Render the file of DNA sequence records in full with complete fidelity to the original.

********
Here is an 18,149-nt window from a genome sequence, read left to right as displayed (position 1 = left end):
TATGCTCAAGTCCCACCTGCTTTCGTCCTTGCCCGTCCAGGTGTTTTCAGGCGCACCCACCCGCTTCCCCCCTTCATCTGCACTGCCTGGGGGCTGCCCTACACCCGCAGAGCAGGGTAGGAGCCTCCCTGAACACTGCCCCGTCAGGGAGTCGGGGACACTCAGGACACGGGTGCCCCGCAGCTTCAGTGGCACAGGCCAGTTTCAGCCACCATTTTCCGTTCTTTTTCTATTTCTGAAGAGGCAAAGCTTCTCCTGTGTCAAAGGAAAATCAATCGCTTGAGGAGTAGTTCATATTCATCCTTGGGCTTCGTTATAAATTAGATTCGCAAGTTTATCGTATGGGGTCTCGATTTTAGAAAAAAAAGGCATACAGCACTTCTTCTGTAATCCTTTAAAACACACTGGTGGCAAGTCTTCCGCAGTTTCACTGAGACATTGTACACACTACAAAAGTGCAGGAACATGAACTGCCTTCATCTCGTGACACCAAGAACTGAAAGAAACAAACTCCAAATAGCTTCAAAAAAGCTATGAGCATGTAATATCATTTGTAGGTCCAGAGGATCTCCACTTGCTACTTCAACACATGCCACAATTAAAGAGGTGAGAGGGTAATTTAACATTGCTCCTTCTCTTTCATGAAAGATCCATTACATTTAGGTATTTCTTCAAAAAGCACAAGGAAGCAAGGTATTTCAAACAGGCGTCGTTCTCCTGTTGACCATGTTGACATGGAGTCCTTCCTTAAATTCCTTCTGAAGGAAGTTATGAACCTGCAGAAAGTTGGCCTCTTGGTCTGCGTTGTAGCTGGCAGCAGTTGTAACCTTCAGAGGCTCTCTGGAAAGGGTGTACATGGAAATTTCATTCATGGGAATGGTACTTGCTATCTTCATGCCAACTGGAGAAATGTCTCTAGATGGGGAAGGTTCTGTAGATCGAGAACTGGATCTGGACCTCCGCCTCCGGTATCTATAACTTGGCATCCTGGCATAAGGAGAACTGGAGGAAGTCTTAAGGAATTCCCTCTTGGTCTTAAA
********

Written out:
Here is an 18,149-nt window from a genome sequence, read left to right as displayed (position 1 = left end):
TATGCTCAAGTCCCACCTGCTTTCGTCCTTGCCCGTCCAGGTGTTTTCAGGCGCACCCACCCGCTTCCCCCCTTCATCTGCACTGCCTGGGGGCTGCCCTACACCCGCAGAGCAGGGTAGGAGCCTCCCTGAACACTGCCCCGTCAGGGAGTCGGGGACACTCAGGACACGGGTGCCCCGCAGCTTCAGTGGCACAGGCCAGTTTCAGCCACCATTTTCCGTTCTTTTTCTATTTCTGAAGAGGCAAAGCTTCTCCTGTGTCAAAGGAAAATCAATCGCTTGAGGAGTAGTTCATATTCATCCTTGGGCTTCGTTATAAATTAGATTCGCAAGTTTATCGTATGGGGTCTCGATTTTAGAAAAAAAAGGCATACAGCACTTCTTCTGTAATCCTTTAAAACACACTGGTGGCAAGTCTTCCGCAGTTTCACTGAGACATTGTACACACTACAAAAGTGCAGGAACATGAACTGCCTTCATCTCGTGACACCAAGAACTGAAAGAAACAAACTCCAAATAGCTTCAAAAAAGCTATGAGCATGTAATATCATTTGTAGGTCCAGAGGATCTCCACTTGCTACTTCAACACATGCCACAATTAAAGAGGTGAGAGGGTAATTTAACATTGCTCCTTCTCTTTCATGAAAGATCCATTACATTTAGGTATTTCTTCAAAAAGCACAAGGAAGCAAGGTATTTCAAACAGGCGTCGTTCTCCTGTTGACCATGTTGACATGGAGTCCTTCCTTAAATTCCTTCTGAAGGAAGTTATGAACCTGCAGAAAGTTGGCCTCTTGGTCTGCGTTGTAGCTGGCAGCAGTTGTAACCTTCAGAGGCTCTCTGGAAAGGGTGTACATGGAAATTTCATTCATGGGAATGGTACTTGCTATCTTCATGCCAACTGGAGAAATGTCTCTAGATGGGGAAGGTTCTGTAGATCGAGAACTGGATCTGGACCTCCGCCTCCGGTATCTATAACTTGGCATCCTGGCATAAGGAGAACTGGAGGAAGTCTTAAGGAATTCCCTCTTGGTCTTAAA